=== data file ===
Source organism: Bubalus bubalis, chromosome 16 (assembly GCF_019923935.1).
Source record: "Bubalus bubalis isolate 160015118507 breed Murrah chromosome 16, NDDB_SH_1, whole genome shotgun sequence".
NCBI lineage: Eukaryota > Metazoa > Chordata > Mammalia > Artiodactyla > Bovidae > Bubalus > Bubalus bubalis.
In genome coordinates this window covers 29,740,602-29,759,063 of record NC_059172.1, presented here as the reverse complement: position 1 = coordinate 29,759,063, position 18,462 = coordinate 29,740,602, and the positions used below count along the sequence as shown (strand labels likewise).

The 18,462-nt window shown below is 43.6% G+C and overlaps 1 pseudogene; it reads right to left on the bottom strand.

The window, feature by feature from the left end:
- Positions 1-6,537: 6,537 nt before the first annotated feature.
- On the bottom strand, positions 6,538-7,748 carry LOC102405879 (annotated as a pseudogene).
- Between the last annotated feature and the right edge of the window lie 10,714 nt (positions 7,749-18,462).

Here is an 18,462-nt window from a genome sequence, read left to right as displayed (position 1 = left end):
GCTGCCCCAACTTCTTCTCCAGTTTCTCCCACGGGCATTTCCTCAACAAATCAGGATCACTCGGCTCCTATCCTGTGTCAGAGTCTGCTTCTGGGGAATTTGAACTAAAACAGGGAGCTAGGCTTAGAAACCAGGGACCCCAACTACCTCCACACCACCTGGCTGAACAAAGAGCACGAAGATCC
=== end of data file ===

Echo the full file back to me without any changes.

Source organism: Bubalus bubalis, chromosome 16 (assembly GCF_019923935.1).
Source record: "Bubalus bubalis isolate 160015118507 breed Murrah chromosome 16, NDDB_SH_1, whole genome shotgun sequence".
NCBI lineage: Eukaryota > Metazoa > Chordata > Mammalia > Artiodactyla > Bovidae > Bubalus > Bubalus bubalis.
In genome coordinates this window covers 29,740,602-29,759,063 of record NC_059172.1, presented here as the reverse complement: position 1 = coordinate 29,759,063, position 18,462 = coordinate 29,740,602, and the positions used below count along the sequence as shown (strand labels likewise).

The 18,462-nt window shown below is 43.6% G+C and overlaps 1 pseudogene; it reads right to left on the bottom strand.

The window, feature by feature from the left end:
- Positions 1-6,537: 6,537 nt before the first annotated feature.
- On the bottom strand, positions 6,538-7,748 carry LOC102405879 (annotated as a pseudogene).
- Between the last annotated feature and the right edge of the window lie 10,714 nt (positions 7,749-18,462).

Here is an 18,462-nt window from a genome sequence, read left to right as displayed (position 1 = left end):
GCTGCCCCAACTTCTTCTCCAGTTTCTCCCACGGGCATTTCCTCAACAAATCAGGATCACTCGGCTCCTATCCTGTGTCAGAGTCTGCTTCTGGGGAATTTGAACTAAAACAGGGAGCTAGGCTTAGAAACCAGGGACCCCAACTACCTCCACACCACCTGGCTGAACAAAGAGCACGAAGATCC